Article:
A large research project is not only about dispassionate and totally objective research. It is also about human beings, being involved in their own daily life, with their own quirks, imperfections, and oddities. Such human aspects do come up over lunch, in the evening over dinner, or at similar events. This has happened to me as well, and after an initial shock, my colleagues urged me to come forward with this oddity and get it off my chest. So, here it comes:
I do not own a cell phone.
Well, strictly speaking, I do own one, but I do not know where it is and I’ve lost the charger long ago. Also don’t have a SIM card for it.
I understand this is shocking. Plainly, I never had the need for one, rarely make phone calls, cannot express things in SMS format.
On the other hand, I do use email, Web, Internet in general extensively. I even use it in a mobile form. The interesting and challenging question for me (as a personal user, apart from the researcher’s perspective) is how the future Internet will support other use cases, make it easier to develop new applications, provide a perspective on things that are currently not feasible at acceptable cost (either development cost or operational cost). It might well be that these applications will dwarf the relevance that is attached today to the cell phone and mobile voice communication. In such cases, even I might turn into an avid user of small, mobile communication devices.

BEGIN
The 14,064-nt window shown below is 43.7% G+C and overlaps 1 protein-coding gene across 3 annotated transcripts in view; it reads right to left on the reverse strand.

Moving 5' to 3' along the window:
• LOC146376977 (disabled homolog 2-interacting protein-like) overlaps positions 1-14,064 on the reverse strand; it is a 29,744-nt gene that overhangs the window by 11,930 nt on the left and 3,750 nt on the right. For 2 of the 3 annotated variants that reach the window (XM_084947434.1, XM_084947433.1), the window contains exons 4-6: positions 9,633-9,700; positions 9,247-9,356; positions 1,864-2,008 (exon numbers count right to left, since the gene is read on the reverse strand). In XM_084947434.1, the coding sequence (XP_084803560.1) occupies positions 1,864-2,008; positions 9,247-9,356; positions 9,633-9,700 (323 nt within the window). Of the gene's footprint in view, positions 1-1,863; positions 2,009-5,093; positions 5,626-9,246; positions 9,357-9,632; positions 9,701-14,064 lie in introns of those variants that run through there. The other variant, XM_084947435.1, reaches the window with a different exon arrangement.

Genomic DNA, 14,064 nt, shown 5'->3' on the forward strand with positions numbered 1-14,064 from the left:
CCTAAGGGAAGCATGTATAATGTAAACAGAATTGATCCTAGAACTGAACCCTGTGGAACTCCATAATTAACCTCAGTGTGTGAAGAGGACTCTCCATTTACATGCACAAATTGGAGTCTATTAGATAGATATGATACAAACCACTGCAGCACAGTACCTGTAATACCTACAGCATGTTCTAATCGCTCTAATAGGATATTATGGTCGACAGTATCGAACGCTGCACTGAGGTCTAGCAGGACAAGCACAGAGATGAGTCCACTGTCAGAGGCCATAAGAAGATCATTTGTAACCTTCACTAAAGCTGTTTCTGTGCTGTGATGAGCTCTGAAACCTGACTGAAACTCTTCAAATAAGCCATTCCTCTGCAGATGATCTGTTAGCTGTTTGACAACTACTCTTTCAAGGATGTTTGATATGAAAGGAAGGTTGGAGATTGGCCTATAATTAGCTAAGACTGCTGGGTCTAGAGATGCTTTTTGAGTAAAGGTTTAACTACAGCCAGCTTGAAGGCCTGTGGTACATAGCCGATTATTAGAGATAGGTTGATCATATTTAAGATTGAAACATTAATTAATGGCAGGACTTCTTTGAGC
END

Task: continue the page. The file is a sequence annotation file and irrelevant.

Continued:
Disclosure and disclaimer: I am engaged in the SAIL project, on behalf of University of Paderborn. The opinions expressed in this post, however, are my personal ones, and not those of the SAIL project or my employer.